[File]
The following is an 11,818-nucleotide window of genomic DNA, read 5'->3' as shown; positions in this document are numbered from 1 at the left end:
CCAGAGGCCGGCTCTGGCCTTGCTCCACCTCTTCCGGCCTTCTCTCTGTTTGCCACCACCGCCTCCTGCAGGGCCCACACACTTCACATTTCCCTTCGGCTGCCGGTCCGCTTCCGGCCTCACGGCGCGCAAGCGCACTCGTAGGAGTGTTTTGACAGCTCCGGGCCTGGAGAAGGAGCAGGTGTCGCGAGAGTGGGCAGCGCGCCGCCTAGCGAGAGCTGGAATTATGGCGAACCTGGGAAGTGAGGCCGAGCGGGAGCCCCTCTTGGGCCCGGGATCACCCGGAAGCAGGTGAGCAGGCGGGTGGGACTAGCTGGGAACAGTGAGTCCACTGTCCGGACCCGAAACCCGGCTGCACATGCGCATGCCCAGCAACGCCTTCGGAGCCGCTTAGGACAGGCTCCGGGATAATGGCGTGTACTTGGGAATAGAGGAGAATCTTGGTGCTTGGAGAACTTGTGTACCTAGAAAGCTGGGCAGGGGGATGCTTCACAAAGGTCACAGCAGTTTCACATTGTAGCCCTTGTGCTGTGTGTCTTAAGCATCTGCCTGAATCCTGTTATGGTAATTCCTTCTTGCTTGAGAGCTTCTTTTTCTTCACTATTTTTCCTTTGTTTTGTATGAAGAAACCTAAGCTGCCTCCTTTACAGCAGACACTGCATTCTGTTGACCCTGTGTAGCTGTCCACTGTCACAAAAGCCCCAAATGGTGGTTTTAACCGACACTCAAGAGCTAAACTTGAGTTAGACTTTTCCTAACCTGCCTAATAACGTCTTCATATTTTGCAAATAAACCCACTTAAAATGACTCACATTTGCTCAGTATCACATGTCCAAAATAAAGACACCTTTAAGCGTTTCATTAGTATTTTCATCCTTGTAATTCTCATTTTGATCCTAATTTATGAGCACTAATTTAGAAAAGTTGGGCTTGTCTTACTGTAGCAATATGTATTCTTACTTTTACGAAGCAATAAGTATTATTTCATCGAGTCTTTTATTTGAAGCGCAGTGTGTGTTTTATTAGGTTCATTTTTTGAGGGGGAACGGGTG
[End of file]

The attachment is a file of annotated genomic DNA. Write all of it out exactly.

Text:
The following is an 11,818-nucleotide window of genomic DNA, read 5'->3' as shown; positions in this document are numbered from 1 at the left end:
CCAGAGGCCGGCTCTGGCCTTGCTCCACCTCTTCCGGCCTTCTCTCTGTTTGCCACCACCGCCTCCTGCAGGGCCCACACACTTCACATTTCCCTTCGGCTGCCGGTCCGCTTCCGGCCTCACGGCGCGCAAGCGCACTCGTAGGAGTGTTTTGACAGCTCCGGGCCTGGAGAAGGAGCAGGTGTCGCGAGAGTGGGCAGCGCGCCGCCTAGCGAGAGCTGGAATTATGGCGAACCTGGGAAGTGAGGCCGAGCGGGAGCCCCTCTTGGGCCCGGGATCACCCGGAAGCAGGTGAGCAGGCGGGTGGGACTAGCTGGGAACAGTGAGTCCACTGTCCGGACCCGAAACCCGGCTGCACATGCGCATGCCCAGCAACGCCTTCGGAGCCGCTTAGGACAGGCTCCGGGATAATGGCGTGTACTTGGGAATAGAGGAGAATCTTGGTGCTTGGAGAACTTGTGTACCTAGAAAGCTGGGCAGGGGGATGCTTCACAAAGGTCACAGCAGTTTCACATTGTAGCCCTTGTGCTGTGTGTCTTAAGCATCTGCCTGAATCCTGTTATGGTAATTCCTTCTTGCTTGAGAGCTTCTTTTTCTTCACTATTTTTCCTTTGTTTTGTATGAAGAAACCTAAGCTGCCTCCTTTACAGCAGACACTGCATTCTGTTGACCCTGTGTAGCTGTCCACTGTCACAAAAGCCCCAAATGGTGGTTTTAACCGACACTCAAGAGCTAAACTTGAGTTAGACTTTTCCTAACCTGCCTAATAACGTCTTCATATTTTGCAAATAAACCCACTTAAAATGACTCACATTTGCTCAGTATCACATGTCCAAAATAAAGACACCTTTAAGCGTTTCATTAGTATTTTCATCCTTGTAATTCTCATTTTGATCCTAATTTATGAGCACTAATTTAGAAAAGTTGGGCTTGTCTTACTGTAGCAATATGTATTCTTACTTTTACGAAGCAATAAGTATTATTTCATCGAGTCTTTTATTTGAAGCGCAGTGTGTGTTTTATTAGGTTCATTTTTTGAGGGGGAACGGGTG